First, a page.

The minimum sample size, according to an α risk of 5%, an absolute precision of 10%, an expected proportion of 0.25 and 10% of losses, was 77 people for each group, who were selected by simple random sampling. Pregnant women, subjects with limited mobility, patients with chronic systemic diseases (nephropathies, hepatopathies, neoplastic disease and malabsorption syndromes) endocrinopathies (thyroid, parathyroid and suprarenal disease) and/or in treatment with drugs which affect calcium metabolism, such as vitamin D, biphosphonates, calcitonin, calcium supplements, multivitamins, glucocorticoids, theophylline, lithium, diuretics, statins, anti-convulsives, isoniacide or oral anticoagulants.
The participants were informed of the objectives of the study, gave their verbal consent in all cases and the approval of the Ethics and Research Committee of the Primary Healthcare Area 11 region was given. With the aim of avoiding the influence of variables other than seasonal exposure to sun, the subjects received instructions not to modify their dietary habits or their normal degree of exposure to sun during the period of the study.

Biochemical determinations

Venous blood samples were extracted, in fasting, for the biochemical study. The following determinations were carried out: haemogram, basic biochemistry, total calcium, phosphorus, calcium corrected according to blood albumin, albumin, magnesium, thyrotropin (TSH), intact parathyroid hormone (PTH) and 25(OH)D.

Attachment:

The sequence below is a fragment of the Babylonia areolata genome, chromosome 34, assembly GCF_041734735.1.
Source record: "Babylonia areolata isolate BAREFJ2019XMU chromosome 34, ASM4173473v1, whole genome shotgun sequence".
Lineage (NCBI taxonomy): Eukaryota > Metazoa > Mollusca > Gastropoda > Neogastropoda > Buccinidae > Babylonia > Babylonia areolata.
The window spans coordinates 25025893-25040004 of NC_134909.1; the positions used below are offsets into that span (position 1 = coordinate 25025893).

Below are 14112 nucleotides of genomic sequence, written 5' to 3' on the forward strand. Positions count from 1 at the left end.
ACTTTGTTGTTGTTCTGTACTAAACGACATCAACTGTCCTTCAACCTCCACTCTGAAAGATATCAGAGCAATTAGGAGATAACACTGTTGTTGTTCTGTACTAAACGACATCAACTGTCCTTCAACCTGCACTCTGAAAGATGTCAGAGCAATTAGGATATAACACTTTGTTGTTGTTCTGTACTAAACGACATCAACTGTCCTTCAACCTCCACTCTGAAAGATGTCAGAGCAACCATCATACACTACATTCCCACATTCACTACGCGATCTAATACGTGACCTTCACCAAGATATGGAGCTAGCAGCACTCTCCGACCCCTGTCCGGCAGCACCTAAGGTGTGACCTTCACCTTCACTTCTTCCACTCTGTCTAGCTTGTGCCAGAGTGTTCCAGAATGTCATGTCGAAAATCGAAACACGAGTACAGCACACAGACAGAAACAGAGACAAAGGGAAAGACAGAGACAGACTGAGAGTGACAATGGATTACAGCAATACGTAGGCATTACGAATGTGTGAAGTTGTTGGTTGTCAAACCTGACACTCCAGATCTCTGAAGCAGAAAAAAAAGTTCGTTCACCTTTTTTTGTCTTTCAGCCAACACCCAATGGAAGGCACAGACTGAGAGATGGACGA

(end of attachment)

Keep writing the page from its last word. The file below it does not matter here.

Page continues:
The figures for calcemia were corrected according to the albuminemia with the following formula: total calcemia + [0.8 (4 – total albuminemia)].
The concentrations of 25(OH)D were quantified by chemiluminescent immunoanalysis with the Isys (Vitro®) autoanalyser (reference values 14 – 75 ng/ml), with intra-trial and extra-trial coefficients of variation of 3% and 4.6% respectively. The concentrations of intact PTH were measured by chemiluminescent immunoanalysis, with the Immulite 2000 autoanalyser (Siemens®) (reference values 7 – 57 pg/ml) with intra-trial and extra-trial coefficients of variation of 4.1% and 5.9% respectively.

Definition of vitamin D deficit

The cut off point was established at 15 ng/ml in our study, according to earlier publications which showed an increase in the values of PTH in subjects with concentrations of 25(OH)D equal to or less than this value7. The optimum level of vitamin D was established at values of 25(OH)D higher than 30 ng/ml8.

Statistical analysis

The quantitative continuous variables are expressed as the mean, with the confidence interval (CI) at 95%, and qualitative variables as relative frequencies or percentages.
To compare the qualitative variables between the two periods the Student’s t test was used for paired data and the chi-squared test for qualitative variables.
To study the relationship between variables the Pearson correlation coefficient was used.